Smaller charities should scale up to reach more beneficiaries, NPC report says

In its paper, the think tank says smaller charities can lack ambition, but should expand in size or innovate so that their initiatives help more people

NPC report
NPC report

Smaller charities can lack ambition and should consider scaling up in order to extend their work to more beneficiaries, according to a new paper from the charity think tank NPC.

The paper, Growing Pains: Getting past the complexities of scaling social impact, argues that a solution for keeping up with the rising demand for charity services would be to scale up the services that already work, whether by expanding in size or by innovating to help existing initiatives reach more people.

It says that options for developing a charity’s reach, including venture philanthropy, social investment and licensing models to other organisations, are underused and that charities "lack information about how to scale".

It also describes what it calls the "capital chasm" that has arisen because donors also overlook the potential of charities scaling up in favour of funding start-ups and existing projects.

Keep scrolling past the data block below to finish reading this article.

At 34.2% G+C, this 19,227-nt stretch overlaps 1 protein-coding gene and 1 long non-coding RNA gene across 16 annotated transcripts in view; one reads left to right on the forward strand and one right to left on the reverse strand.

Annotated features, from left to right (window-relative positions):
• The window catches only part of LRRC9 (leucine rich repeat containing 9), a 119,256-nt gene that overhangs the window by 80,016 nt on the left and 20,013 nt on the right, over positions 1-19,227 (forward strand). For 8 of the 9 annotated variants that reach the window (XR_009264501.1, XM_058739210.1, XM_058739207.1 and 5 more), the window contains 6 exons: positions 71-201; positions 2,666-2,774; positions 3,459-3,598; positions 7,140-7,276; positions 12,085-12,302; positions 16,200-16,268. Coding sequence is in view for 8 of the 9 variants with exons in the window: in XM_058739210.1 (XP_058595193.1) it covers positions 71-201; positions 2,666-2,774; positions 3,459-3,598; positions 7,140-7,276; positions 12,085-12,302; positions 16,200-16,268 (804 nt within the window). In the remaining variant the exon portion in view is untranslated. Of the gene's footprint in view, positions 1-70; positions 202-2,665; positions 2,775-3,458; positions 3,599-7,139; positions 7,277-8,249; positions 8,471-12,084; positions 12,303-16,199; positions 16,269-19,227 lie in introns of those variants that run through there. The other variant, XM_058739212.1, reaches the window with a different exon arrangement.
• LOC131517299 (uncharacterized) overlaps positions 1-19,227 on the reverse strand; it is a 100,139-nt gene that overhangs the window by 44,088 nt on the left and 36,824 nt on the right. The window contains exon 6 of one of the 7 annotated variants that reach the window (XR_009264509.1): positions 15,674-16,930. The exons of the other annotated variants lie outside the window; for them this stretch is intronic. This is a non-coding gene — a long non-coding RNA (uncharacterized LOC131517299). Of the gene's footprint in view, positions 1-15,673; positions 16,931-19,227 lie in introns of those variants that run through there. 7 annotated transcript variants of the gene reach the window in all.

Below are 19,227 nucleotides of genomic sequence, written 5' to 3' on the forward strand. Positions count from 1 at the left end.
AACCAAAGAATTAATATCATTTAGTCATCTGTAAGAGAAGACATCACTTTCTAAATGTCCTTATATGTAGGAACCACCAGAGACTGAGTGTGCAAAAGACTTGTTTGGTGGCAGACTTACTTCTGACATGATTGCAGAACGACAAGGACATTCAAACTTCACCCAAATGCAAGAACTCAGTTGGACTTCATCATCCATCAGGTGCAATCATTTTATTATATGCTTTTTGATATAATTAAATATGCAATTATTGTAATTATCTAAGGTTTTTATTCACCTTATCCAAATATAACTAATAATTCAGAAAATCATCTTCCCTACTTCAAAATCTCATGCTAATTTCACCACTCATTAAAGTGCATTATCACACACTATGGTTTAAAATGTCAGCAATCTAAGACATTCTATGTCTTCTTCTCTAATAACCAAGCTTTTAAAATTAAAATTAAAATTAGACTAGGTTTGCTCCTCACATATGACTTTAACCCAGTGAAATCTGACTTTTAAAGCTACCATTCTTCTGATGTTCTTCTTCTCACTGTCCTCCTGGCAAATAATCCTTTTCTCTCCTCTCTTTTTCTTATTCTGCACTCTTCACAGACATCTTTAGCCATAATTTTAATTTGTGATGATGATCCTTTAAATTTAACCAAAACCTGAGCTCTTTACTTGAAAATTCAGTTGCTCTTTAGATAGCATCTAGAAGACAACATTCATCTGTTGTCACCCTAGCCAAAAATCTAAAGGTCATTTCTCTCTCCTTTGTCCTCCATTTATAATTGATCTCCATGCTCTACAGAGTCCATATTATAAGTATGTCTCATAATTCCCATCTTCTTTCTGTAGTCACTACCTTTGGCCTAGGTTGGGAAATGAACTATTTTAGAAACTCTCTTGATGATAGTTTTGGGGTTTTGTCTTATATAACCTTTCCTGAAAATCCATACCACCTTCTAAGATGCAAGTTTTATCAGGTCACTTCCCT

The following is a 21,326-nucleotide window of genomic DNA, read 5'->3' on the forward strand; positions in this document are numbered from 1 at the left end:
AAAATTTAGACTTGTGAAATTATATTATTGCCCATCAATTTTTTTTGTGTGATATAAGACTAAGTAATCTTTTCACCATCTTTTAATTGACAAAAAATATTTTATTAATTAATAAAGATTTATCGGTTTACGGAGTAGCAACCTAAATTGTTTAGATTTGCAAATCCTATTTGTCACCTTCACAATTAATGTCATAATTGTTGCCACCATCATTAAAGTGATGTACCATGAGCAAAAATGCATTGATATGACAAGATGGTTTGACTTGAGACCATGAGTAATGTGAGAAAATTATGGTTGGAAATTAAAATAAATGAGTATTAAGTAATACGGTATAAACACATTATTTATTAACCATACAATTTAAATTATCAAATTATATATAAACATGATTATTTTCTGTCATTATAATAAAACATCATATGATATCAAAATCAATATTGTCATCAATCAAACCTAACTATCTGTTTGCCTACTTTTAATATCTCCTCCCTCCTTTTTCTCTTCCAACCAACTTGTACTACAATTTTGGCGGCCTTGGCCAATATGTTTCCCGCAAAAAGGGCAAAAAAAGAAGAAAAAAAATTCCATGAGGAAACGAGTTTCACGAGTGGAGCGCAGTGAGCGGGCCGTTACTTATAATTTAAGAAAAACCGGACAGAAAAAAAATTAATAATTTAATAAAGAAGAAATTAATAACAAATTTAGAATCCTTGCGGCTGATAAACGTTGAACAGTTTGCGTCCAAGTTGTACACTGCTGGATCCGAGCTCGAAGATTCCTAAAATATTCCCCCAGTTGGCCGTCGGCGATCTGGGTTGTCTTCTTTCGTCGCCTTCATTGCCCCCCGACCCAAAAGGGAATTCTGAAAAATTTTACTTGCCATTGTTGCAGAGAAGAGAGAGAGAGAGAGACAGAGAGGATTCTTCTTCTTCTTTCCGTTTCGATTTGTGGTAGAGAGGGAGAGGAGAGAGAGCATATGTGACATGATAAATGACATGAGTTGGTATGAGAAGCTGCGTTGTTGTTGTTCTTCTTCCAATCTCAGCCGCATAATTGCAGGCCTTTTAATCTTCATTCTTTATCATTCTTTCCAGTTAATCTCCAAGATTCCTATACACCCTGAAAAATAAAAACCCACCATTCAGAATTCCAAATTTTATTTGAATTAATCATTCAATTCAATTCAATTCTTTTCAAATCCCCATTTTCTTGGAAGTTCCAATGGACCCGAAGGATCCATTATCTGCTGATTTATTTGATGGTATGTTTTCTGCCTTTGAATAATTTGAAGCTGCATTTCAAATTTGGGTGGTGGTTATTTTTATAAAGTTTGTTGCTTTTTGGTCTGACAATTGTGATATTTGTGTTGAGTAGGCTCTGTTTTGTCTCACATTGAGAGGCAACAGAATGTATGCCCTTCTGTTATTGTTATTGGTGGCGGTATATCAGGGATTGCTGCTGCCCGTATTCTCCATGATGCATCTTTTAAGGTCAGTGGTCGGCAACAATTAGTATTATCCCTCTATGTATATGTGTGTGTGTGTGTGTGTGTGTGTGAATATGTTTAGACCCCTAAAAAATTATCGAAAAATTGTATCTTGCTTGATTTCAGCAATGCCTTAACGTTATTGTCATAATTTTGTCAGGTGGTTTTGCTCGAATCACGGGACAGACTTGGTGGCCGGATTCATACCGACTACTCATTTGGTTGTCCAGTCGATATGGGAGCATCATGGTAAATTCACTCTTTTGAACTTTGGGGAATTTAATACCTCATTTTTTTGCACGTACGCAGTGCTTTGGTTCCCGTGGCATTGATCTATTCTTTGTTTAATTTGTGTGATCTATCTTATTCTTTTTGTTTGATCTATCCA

The authors of the paper, David Bull, Sarah Hedley and Jessica Nicholls, warn that scaling up is not appropriate for all charities and the decision to get bigger can be a fraught one.

It cautions against charities "losing touch with local communities and the expertise this relationship brings, or losing the impact of dedicated staff teams and inspirational leaders who believe in the cause", but says that the potential is there for some charities to meet a greater need.

Bull, a researcher at NPC, said charities should look into whether they have the ability to scale up their work, whether by getting bigger or sharing effective techniques with others.

"Charities can lack the ambition to scale up; so can funders," he said. "Every time a charity shares a story of having a promising solution, but no avenue exists to think about scaling it up, others are put off from even trying."

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